Gcc Board Debates Use Of Senior Waivers


Should senior citizens who can pay for classes at Gila Community College receive a discount because of their age?

The brewing debate began at a recent meeting when the board tabled a discussion of several options drawn up by chairman Bob Ashford, released the day of the meeting.

Members tabled the debate because they didn’t have time to examine the five scenarios, one of which included doing nothing. Currently, those aged 65 and older pay 25 percent of tuition and those aged 60 to 64 pay half.

Seniors, who previously received free tuition after the age of 55, revolted against increased costs this semester, which included not only reduced waivers but also 30 percent higher tuition. Enrollment among those aged over 55 dropped by 14 percent this semester from last spring.

Seniors accounted for half of the college’s enrollment last spring.

Some board members see senior tuition waivers as a way to attract students and increase state aid while others wonder why taxpayers should subsidize tuition for the demographic which can most easily afford to pay for classes.

“It’s a moneymaker,” said Ashford. “That’s why it was in place initially.”

However, board member Tom Loeffler said he called other community colleges in the state and found that most don’t offer incentives for seniors to attend.

“To go backwards I think we are going the wrong way,” he said.

Although the tuition hike helped the college leap from a deficit to a small year-end surplus, officials fear Gila will ultimately lose money because the state allots funding based on full-time enrollment.

Eastern has not quantified this loss. However, Loeffler calculated that Gila will see a net loss of $27,000 just from seniors leaving the Wellness Center, even after a $31,000 gain in tuition.

Among Ashford’s proposals, two included free tuition for those aged 60 and older. One of those would have required anyone under 60 to pay full tuition, and the other offered half tuition to those aged 55 to 59.

A third option included free tuition for those 65 and older, and a fourth included free tuition for those 55 and up.

Since the college’s early days, officials have debated the ethics of attracting older students with free or reduced tuition.

Although Gila has always offered an incentive while under Eastern, the college didn’t offer the program under Pima Community College, which Gila briefly contracted with several years ago.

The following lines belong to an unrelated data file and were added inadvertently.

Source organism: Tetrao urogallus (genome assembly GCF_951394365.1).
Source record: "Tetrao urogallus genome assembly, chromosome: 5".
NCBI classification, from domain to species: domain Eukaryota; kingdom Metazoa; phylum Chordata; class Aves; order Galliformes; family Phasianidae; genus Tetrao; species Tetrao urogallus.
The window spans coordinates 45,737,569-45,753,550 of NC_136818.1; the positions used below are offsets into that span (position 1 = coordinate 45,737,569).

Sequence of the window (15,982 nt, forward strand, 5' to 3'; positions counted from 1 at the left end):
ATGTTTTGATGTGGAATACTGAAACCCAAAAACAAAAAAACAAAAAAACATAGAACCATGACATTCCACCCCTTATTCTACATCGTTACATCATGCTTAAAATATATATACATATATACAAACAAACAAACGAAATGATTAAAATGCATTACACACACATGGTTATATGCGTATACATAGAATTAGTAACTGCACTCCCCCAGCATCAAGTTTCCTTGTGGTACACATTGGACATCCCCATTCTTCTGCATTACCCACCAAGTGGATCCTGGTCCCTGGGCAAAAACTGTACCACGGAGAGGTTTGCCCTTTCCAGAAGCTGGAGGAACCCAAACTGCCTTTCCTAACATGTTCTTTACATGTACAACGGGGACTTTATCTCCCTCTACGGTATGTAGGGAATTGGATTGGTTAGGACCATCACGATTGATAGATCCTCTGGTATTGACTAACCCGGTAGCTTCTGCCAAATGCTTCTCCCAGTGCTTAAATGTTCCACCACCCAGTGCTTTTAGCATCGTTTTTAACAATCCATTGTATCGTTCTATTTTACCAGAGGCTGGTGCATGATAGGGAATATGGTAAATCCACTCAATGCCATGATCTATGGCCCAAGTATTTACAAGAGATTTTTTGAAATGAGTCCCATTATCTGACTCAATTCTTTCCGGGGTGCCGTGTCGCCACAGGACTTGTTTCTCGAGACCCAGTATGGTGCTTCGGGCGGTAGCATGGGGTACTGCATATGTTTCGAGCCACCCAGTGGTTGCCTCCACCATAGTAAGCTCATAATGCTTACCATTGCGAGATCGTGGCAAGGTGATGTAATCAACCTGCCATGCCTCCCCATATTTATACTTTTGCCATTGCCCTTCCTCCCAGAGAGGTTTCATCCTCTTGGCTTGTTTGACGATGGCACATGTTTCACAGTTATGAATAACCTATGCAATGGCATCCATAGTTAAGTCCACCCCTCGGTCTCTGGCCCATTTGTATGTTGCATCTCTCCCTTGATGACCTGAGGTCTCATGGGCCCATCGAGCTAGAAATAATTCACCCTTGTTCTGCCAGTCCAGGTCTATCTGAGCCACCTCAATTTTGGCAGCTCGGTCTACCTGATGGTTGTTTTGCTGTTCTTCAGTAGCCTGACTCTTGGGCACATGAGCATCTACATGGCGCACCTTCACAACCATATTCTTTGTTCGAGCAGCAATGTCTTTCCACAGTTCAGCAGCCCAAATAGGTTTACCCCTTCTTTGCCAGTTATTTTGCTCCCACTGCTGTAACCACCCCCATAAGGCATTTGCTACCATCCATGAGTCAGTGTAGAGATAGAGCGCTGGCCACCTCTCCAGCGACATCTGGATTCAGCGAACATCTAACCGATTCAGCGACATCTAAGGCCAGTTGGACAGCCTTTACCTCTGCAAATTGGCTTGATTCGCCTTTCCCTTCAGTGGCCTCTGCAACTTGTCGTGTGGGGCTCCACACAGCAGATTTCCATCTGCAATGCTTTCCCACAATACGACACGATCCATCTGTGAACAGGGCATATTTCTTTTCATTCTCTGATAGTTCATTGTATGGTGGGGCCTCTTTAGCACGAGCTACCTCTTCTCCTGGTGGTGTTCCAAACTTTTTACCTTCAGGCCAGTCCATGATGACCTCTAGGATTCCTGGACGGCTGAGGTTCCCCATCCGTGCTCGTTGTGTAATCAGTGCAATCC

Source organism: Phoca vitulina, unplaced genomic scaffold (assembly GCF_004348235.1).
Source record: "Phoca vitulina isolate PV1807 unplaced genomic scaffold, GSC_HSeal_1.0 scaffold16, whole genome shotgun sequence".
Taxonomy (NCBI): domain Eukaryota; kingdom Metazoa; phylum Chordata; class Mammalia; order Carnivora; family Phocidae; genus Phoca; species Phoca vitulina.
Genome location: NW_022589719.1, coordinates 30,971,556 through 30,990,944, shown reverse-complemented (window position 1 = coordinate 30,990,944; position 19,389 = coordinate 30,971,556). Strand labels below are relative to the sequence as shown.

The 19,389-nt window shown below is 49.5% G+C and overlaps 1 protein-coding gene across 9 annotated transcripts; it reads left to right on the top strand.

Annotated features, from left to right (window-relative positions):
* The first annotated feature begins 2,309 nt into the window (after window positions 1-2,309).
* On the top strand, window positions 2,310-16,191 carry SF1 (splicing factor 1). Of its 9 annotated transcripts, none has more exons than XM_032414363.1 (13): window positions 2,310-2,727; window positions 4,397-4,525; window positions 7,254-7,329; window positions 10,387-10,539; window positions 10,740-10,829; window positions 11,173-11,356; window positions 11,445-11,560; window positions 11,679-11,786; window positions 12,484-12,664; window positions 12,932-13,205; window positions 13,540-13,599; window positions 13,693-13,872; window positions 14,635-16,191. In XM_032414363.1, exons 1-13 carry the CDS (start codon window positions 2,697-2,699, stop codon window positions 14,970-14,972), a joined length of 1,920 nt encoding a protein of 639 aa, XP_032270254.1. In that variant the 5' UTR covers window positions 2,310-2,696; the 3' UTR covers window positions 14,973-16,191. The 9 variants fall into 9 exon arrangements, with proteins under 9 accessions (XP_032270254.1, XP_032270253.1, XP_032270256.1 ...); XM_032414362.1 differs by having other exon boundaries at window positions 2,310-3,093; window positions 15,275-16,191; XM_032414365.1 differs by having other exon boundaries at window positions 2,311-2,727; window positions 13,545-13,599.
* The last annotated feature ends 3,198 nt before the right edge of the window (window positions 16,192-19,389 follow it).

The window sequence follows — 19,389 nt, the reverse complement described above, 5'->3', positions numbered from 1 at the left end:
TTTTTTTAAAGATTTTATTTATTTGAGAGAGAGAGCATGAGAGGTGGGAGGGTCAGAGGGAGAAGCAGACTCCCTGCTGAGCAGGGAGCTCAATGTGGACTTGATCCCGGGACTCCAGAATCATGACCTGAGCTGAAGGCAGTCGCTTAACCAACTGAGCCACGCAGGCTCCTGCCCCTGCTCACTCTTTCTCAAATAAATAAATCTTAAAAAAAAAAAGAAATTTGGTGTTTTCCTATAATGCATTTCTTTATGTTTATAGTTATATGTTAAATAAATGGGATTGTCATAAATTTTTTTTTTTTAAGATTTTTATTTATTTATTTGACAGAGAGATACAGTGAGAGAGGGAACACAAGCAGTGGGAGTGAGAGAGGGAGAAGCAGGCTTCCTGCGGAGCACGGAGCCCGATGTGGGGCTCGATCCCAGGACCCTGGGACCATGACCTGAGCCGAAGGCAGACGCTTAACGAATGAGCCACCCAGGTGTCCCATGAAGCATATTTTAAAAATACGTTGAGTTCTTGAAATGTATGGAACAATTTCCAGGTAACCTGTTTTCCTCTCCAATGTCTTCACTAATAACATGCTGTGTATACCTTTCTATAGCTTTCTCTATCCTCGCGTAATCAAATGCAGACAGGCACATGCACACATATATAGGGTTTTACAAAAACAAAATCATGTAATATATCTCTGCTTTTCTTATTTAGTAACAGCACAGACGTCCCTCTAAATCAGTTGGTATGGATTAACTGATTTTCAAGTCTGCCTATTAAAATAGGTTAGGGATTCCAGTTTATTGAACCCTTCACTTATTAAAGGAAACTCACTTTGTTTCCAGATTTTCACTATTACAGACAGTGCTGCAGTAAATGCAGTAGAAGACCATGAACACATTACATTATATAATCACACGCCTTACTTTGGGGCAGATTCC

When Gila officials explained the waivers to Pima, “They advised, ‘what you want us to do is unethical at best, and at worst, it’s fraudulent,’” former county manager Steve Besich said in 2004, according to county meeting minutes.

The quandary arises from collecting state money for students who aren’t paying tuition.

“There is no benchmark for achievement. You’re enrolling students in the same class, year after year, semester after semester, and in some cases five and six years in the same class,” Besich said at the time.

Six years later, the debate is rising again.

Board member Larry Stephenson didn’t say at the meeting how he felt, only that he wanted more time to examine the options. “We’ve had moments literally to think about this,” he said.

Ashford told him that board members “should be doing their homework.” He added, “We have brought this up on numerous occasions.”

Loeffler, however, said he thought the board should honor a previous decision to offer need-based scholarships to seniors who can’t afford tuition.

Senior Dean Stephen Cullen told the board, after it approved the scholarships, that the college couldn’t afford them.

Loeffler also said the board should re-examine the tuition schedule before addressing senior waivers because one affects the other.

At the meeting, the board also tabled talks on regular tuition.


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